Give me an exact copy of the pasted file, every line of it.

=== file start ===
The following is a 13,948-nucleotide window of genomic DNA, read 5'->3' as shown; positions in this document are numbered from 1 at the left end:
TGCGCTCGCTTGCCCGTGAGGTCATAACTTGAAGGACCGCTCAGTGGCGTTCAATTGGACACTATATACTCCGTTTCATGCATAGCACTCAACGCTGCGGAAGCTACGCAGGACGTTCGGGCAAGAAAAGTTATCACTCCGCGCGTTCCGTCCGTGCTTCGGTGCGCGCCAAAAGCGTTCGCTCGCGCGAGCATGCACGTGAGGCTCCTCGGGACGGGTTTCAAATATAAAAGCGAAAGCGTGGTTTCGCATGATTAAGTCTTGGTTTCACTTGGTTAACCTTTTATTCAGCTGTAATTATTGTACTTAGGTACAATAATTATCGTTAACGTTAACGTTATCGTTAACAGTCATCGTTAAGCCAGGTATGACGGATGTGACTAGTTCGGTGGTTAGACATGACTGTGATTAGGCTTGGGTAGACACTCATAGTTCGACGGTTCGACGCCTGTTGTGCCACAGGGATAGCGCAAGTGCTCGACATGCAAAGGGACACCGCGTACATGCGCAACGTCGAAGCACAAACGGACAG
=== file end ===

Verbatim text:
The following is a 13,948-nucleotide window of genomic DNA, read 5'->3' as shown; positions in this document are numbered from 1 at the left end:
TGCGCTCGCTTGCCCGTGAGGTCATAACTTGAAGGACCGCTCAGTGGCGTTCAATTGGACACTATATACTCCGTTTCATGCATAGCACTCAACGCTGCGGAAGCTACGCAGGACGTTCGGGCAAGAAAAGTTATCACTCCGCGCGTTCCGTCCGTGCTTCGGTGCGCGCCAAAAGCGTTCGCTCGCGCGAGCATGCACGTGAGGCTCCTCGGGACGGGTTTCAAATATAAAAGCGAAAGCGTGGTTTCGCATGATTAAGTCTTGGTTTCACTTGGTTAACCTTTTATTCAGCTGTAATTATTGTACTTAGGTACAATAATTATCGTTAACGTTAACGTTATCGTTAACAGTCATCGTTAAGCCAGGTATGACGGATGTGACTAGTTCGGTGGTTAGACATGACTGTGATTAGGCTTGGGTAGACACTCATAGTTCGACGGTTCGACGCCTGTTGTGCCACAGGGATAGCGCAAGTGCTCGACATGCAAAGGGACACCGCGTACATGCGCAACGTCGAAGCACAAACGGACAG